Chronic hypoxia is common to many disease conditions that share, as a joint feature, an insufficient tissue perfusion. In the lung, prolonged exposure to a low level of oxygen results in a general alteration that culminates in pulmonary arterial hypertension (Rivolta, 2011), a clinical condition that includes a remodeling in the pulmonary vasculature as well as cardiac complications. In this case, in addition to HIFs and PHDs, other two important genes to be considered are those encoding for Endothelial Nitric Oxide Synthase (eNOS, or NOS3) and Vascular Endothelial Growth Factor (VEGF-A, hereinafter VEGF); with their activity, these genes balance the constriction or the dilation of pulmonary vessels and the need for neo-angiogenesis.

Due to the clinical relevance of the problem, we believe that a picture of the molecular level of these selected, but crucial, players in the overall lung tissue at the peak of the chronic hypoxia exposure period is missing. Moreover, we also found relevant to investigate the kinetic tissue response in the first minutes of re-oxygenation. If it is proven that the half-life of the proteins involved is in the order of minutes (Yu, 1998), we think that also mRNA decay should be studied in this time range. In this paper, our challenge is to obtain a "frozen picture", as precise as possible, of the level of few selected mRNAs and proteins in the whole lung at the very end of the chronic hypoxia exposure and after few minutes of normoxia recovery, and to interpret it in the light of the physiological response of the lungs.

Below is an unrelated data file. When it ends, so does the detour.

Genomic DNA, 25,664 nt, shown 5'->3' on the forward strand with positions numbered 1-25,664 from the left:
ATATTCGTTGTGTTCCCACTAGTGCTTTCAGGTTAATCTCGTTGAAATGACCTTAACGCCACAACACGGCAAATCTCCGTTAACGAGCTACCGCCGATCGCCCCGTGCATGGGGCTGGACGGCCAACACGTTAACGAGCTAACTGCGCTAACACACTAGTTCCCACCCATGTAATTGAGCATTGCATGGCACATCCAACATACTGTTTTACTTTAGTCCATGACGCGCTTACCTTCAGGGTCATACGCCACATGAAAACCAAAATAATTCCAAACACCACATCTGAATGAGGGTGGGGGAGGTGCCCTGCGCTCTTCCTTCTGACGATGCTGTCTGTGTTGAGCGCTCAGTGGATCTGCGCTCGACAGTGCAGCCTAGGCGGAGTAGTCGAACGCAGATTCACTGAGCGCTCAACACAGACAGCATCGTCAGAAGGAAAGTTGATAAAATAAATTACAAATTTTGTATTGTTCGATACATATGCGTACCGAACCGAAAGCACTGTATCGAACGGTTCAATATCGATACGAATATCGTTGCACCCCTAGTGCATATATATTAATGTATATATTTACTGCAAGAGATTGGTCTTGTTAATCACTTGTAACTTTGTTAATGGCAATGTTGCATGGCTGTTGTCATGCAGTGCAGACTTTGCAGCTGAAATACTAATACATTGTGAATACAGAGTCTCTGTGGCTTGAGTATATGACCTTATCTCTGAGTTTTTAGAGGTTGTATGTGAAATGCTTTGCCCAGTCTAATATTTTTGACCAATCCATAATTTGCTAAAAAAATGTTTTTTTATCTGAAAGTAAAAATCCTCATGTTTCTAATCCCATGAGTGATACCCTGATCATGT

Experimental model

Nine male, 5-week-old Wistar rats, weighing 100-125 g (Charler River laboratory, Italy) were randomly assigned to one of the following two groups: a control group (CTRL, n=3) and a hypoxic group (HYP, n=6). The hypoxic group was exposed for one month to normobaric hypoxia (10% O2) as previously described (Rivolta, 2011). For each group, one rat was housed in each cage with free access to standard rat chow and tap water and a 12 hour light:dark cycle. All animal experimentation was performed according to the Care and Use of Laboratory Animals, endorsed by the American Physiological Society.

Tissue sampling

The hypoxic and control rats were sacrificed by cervical dislocation without anesthesia; the chest was opened and the lungs immediately removed. Tissue samples were washed in ice-cold physiological buffer, frozen in liquid nitrogen and stored at -80 °C in order to avoid RNA degradation. The entire procedure was completed in 5 minutes from the removal of the animals from the cage, as this was the shortest time compatible with the procedure. For the HYP group, three animals were sacrificed immediately after the end of the hypoxia (also in this case the procedure was completed in 5 minutes, in the text will be indicated as HYP5); three other animals were first allowed to recover for 10 minutes (HYP15) in normoxia.

Total RNA extraction